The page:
Berlin-born American director Mike Nichols is part of a very select group of creatives who have won awards across the entertainment spectrum. Namely, he has won Emmys for TV dramas, a Grammy for a recording, Tonys for his stage productions and an Oscar for his best-known film, The Graduate. He died on Nov 19 at the age of 83 from a heart attack.
Here are some of his award-winning works.
Best Comedy Album for An Evening With Mike Nichols And Elaine May (1961).
Nichols was performing comedy in Chicago with May, a member of the Compass Players improv troupe. This led to the formation of the comedy duo Nichols and May in 1958. They performed at nightclubs, on radio, on TV and also on stage. The winning album is a recording of their 1960 Broadway show of the same name.
Six awards for Best Direction of a Play including for Barefoot In The Park (1963), The Real Thing (1984) and Death Of A Salesman (2012) and one for Best Direction of a Musical for Spamalot (2005).
The Nichols and May comedy duo split up in 1961 and he went into theatre. He was picked to direct Neil Simon's romantic comedy Barefoot In The Park, which starred a young Robert Redford. The play was a big hit on Broadway and ran for 1,530 performances.
Nichols carved out a successful career on stage and was once hailed by Time magazine as "the most in-demand director in the American theatre".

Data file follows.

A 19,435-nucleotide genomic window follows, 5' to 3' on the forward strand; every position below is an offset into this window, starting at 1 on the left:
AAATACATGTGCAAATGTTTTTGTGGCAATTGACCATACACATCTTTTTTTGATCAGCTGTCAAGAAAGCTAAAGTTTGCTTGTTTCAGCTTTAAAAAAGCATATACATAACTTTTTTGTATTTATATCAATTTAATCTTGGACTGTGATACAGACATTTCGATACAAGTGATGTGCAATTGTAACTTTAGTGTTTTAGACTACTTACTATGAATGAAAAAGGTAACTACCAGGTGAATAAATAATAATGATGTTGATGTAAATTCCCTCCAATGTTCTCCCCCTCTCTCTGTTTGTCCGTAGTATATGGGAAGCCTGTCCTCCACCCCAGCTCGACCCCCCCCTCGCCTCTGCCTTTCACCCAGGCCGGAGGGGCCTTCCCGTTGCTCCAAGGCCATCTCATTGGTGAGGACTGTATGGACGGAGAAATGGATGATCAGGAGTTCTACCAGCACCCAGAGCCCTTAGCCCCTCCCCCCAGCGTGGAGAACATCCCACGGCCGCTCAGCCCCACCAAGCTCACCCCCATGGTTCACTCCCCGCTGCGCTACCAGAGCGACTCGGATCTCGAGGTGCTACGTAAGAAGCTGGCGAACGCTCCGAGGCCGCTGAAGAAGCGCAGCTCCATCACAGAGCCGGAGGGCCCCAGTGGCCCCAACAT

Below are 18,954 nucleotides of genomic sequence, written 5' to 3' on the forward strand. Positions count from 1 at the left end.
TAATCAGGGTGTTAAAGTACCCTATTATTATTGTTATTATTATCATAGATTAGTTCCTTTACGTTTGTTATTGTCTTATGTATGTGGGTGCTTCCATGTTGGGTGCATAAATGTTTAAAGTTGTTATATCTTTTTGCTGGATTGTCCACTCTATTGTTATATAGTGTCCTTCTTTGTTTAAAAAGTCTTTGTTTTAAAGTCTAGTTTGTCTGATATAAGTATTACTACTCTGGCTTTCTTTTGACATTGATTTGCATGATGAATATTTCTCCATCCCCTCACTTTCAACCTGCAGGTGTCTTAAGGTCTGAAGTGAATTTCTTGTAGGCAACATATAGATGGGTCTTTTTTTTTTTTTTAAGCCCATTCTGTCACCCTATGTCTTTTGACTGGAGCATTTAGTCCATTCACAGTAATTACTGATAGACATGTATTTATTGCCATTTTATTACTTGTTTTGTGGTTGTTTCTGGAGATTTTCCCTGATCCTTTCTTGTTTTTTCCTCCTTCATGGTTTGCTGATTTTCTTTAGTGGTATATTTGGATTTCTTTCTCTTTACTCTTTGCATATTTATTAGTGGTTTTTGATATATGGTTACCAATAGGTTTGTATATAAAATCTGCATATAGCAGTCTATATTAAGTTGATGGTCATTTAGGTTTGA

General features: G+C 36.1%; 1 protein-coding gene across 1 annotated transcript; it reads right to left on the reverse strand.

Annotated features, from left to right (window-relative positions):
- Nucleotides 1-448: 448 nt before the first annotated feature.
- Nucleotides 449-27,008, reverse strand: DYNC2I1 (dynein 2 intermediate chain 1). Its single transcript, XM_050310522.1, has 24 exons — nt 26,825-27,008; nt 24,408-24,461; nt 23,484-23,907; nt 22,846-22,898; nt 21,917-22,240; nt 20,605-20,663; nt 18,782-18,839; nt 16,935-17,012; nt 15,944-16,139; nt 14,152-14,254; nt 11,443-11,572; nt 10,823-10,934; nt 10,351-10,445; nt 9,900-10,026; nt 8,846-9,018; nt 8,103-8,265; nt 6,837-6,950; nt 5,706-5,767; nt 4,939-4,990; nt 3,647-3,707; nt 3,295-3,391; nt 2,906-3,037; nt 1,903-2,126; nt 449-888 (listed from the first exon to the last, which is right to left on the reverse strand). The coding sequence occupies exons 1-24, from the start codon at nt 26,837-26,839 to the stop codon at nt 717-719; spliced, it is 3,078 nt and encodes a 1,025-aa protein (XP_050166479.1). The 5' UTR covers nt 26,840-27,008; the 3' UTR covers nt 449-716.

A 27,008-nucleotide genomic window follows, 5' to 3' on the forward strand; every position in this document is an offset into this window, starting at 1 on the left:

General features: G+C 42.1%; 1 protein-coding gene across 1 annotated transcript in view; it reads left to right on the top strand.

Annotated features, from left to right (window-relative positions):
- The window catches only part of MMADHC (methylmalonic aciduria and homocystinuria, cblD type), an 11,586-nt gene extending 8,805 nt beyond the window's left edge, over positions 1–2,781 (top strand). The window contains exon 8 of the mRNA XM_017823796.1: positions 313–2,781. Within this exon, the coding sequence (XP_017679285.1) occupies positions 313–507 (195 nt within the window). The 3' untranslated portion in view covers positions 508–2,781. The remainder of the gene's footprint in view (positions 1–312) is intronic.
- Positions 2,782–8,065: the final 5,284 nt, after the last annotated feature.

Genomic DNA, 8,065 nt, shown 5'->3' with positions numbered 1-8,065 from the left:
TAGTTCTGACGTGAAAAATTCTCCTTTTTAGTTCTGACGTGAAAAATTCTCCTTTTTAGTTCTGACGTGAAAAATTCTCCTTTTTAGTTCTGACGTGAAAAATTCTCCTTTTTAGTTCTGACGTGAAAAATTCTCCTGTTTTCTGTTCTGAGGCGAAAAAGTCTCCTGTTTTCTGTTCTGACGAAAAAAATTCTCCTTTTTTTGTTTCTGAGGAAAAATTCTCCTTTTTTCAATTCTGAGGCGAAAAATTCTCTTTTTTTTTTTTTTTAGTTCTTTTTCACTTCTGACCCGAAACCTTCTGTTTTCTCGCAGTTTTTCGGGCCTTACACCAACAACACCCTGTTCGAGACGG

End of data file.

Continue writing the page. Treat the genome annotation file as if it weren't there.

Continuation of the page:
Best Director for The Graduate (1967)
With theatrical success, the film studios came a-knocking. His debut film, Who's Afraid Of Virginia Woolf? (1966) racked up 13 Oscar nominations, including his first for Best Director. He successfully took home the award with his second nomination.
The Graduate launched the career of Dustin Hoffman, who played the titular aimless graduate who is seduced by an older woman. It was the highest grossing film of 1967 and is also regarded as a cultural touchstone.
His diverse body of work in film includes whistleblower drama Silkwood (1983), romantic comedy-drama Working Girl (1988), cross-dressing comedy The Birdcage (1996), political drama Primary Colors (1998) and lacerating relationship drama Closer (2004).
Outstanding Directing for a Miniseries, Movie or a Dramatic Special for Wit (2001) and Angels In America (2003)
Wit was an adaptation of Margaret Edson's 1999 Pulitzer Prize-winning play of the same name. Emma Thompson shaved her head to play an English literature professor diagnosed with ovarian cancer.
Angels In America was adapted from Tony Kushner's acclaimed play of the same name about the AIDS epidemic. Its top-draw cast included Al Pacino, Meryl Streep and Thompson as an angel.